Hi guys! Is everything good with you? Today we are going to talk about Brazilian Drinks!
Are you thirsty? Then come along!
There is a great variety of Brazilian drinks and beverages and each one of them has a special characteristic. You’ve probably heard about Caipirinhas and Cachaça, but now you’re going to learn more about them and about other drinks we have!
Non-Alcoholic Brazilian drinks
Let’s start off with a list of non-alcoholic Brazilian drinks for those of you who like to maintain a healthy body 😉
This drink is loved by many tourists that come to Brazil and by Brazilians themselves. Açaí is known as an energy drink, purple in color and full of antioxidants. Açaí is a fruit that comes from the Amazon and can be found in several parts of Brazil. It is prepared in different ways, depending on the region. In Rio, for example, it is consumed cold, like ice cream, and eaten with a spoon. In Belém, however, it is common to eat acai at room temperature accompanied by a fried fish.
Coconut water is a great choice for those of you who like to relax on the beach or to enjoy after a walk and are thirsty for something ice-cold and sweet. Coconut water is the perfect beverage that helps stay hydrated and also, good for one’s health, as it has several minerals, vitamins and antioxidants. It is easy to find coconut water in almost every kiosk on the beach and also at supermarkets and green groceries.
Guaraná is considered the characteristic soda of Brazil. It is made from the fruit of Guaraná, which comes from the Amazon and it is known in various parts of Latin America. There are several brands that sell Guarana, such as Antarctica, Kuat and Fanta, and it is super easy to find at any supermarket , bar, restaurant and beach kiosk in Brazil.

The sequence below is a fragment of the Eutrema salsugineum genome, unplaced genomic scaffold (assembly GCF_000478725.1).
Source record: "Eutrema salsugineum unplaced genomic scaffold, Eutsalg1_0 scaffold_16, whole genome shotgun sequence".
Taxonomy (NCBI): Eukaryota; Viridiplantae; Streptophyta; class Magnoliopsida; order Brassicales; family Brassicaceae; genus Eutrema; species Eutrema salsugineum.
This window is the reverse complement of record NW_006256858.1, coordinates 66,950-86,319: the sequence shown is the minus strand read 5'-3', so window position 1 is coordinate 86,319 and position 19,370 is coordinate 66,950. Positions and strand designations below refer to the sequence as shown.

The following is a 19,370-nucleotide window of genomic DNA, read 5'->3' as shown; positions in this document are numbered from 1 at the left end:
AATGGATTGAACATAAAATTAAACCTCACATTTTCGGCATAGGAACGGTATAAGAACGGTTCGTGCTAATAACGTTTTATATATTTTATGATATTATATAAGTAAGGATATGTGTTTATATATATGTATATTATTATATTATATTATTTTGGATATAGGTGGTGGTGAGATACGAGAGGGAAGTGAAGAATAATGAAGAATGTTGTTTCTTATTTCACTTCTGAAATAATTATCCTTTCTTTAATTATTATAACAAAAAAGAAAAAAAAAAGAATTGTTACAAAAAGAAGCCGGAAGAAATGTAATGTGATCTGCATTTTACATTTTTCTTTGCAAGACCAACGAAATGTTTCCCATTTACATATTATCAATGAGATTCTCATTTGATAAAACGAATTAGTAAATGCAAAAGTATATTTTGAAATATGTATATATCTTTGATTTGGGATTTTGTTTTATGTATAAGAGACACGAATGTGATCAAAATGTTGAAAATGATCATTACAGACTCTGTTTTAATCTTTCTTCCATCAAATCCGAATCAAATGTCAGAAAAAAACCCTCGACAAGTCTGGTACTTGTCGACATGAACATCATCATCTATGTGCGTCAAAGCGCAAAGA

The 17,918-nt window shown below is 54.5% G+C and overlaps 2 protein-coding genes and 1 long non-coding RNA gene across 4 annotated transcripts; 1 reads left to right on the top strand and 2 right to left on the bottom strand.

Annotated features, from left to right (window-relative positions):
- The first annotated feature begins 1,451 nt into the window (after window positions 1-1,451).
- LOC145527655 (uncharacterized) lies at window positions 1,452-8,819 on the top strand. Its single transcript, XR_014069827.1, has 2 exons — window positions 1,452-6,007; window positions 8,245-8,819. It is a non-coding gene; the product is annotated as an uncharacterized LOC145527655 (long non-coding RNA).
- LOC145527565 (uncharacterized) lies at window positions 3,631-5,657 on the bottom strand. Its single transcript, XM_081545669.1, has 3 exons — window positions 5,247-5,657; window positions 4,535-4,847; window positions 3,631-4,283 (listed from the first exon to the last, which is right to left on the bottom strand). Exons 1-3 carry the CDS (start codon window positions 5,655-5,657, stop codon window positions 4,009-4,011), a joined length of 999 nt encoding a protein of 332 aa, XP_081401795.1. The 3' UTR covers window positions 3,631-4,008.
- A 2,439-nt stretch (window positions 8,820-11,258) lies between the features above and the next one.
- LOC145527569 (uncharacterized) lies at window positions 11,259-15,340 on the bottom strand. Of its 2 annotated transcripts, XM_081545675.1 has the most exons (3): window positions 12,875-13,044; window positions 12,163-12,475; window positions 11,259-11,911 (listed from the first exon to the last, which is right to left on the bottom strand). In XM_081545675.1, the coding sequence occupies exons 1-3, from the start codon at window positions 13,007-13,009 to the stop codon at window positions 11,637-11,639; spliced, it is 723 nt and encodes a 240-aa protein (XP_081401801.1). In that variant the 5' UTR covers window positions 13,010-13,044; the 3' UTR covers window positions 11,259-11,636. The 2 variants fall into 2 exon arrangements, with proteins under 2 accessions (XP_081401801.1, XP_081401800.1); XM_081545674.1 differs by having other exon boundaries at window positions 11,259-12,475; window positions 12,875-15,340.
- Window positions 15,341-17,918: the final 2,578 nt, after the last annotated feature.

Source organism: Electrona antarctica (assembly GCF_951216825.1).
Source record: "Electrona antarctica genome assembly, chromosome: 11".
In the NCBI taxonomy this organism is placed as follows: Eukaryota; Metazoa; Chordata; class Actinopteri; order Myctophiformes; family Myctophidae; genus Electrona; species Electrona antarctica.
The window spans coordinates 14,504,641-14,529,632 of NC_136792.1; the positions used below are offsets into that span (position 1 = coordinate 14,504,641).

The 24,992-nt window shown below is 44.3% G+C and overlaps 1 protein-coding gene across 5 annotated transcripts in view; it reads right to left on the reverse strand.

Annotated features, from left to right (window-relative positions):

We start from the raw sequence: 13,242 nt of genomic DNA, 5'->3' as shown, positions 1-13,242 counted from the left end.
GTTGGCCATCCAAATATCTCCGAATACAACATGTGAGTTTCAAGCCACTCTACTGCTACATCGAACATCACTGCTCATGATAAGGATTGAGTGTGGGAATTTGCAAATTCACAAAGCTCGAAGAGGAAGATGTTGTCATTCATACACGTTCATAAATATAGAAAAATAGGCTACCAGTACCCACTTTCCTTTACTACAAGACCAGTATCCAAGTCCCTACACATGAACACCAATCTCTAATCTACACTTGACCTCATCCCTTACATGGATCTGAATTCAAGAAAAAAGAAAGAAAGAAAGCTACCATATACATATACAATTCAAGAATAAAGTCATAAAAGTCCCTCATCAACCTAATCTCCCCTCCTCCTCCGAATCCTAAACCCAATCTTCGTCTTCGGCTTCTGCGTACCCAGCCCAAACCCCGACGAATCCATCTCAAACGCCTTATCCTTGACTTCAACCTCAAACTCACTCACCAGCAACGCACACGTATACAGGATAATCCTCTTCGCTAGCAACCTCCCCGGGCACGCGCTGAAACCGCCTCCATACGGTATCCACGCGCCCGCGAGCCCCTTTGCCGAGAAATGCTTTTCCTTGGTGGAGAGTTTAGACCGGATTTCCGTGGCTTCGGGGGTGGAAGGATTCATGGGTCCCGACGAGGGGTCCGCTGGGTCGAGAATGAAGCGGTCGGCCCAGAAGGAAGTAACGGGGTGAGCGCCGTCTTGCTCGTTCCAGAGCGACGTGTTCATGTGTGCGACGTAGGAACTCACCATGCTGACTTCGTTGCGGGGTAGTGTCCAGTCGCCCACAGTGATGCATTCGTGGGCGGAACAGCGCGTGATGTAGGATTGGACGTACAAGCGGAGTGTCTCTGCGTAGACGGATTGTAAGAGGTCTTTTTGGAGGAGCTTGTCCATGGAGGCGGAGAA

The Chimarrão is a marzipan drink, similar to tea, extremely popular in Rio Grande do Sul. The gaúchos (name given to the Rio Grande do Sul natives), usually drink the Chimarrão in a cup (where the ingredients are placed), a straw, hot water and ground yerba mate. Chimarrão was consumed a lot by indigenous cultures in the past and nowadays, it has fans all over Brazil.
Cajuína is a typical beverage from Piauí, a state in Northeast Brazil. As the name says, it is made from Cashew Fruit (Caju in Portuguese), a very common fruit in the state. It is a non-alcoholic beverage that was invented by a pharmacist who wanted to find a remedy for alcoholism. Cajuína is served ice-cold and is quite refreshing.
Caldo de Cana (Cane juice)
If you like street food, then you can’t miss trying the famous caldo de cana. It is a juice extracted from sugar canes (which is also used as a basis for cachaça) and it is very common to have it with a side of pastel (stuffed savory pastry). It is a great option on a hot summer’s day since it is served extremely cold.
Alcoholic Brazilian Drinks
Now we will see the most popular alcoholic drinks in Brazil. You have probably tried some.
Cachaça is considered to be one of the most famous alcoholic beverages in Brazil! The liquor is extracted from sugar canes and it is used in several other alcoholic beverages, such as Caipirinhas. African slaves were one of the first to try the Cachaça and would use the drink as a source of energy on a hard day at work. The drink has become so famous today that there is even a National Cachaça Day: September 13th!
Who has never heard of it? This drink is one of the symbols of Brazilian culture and it is impossible to come to Brazil and not try one. Caipirinha is an alcoholic cocktail, made with cachaça, lemon, sugar and ice, and it is perfect for drinking at a bar with friends. You want proof? Come with us on our Lapa RioLIVE! where we will learn to prepare and drink the best caipirinha with the Rei do Limão.
A drink that has become so famous it even makes appearances on Brazilian funk tracks, Catuaba is very similar to wine. But we must be careful because it is strong. Some say that Catuaba is an aphrodisiac so it’s best not to drink it in large quantities lol.
Quentão is a very popular and commonly drank at Festas Juninas. It is a cocktail made with cachaça, water, sugar, orange peels, lemon, cinnamon, cloves and cut-up apples. Served hot, it has become a popular drink for the winter time in Brazil.
Ready to try Brazilian drinks and beverages?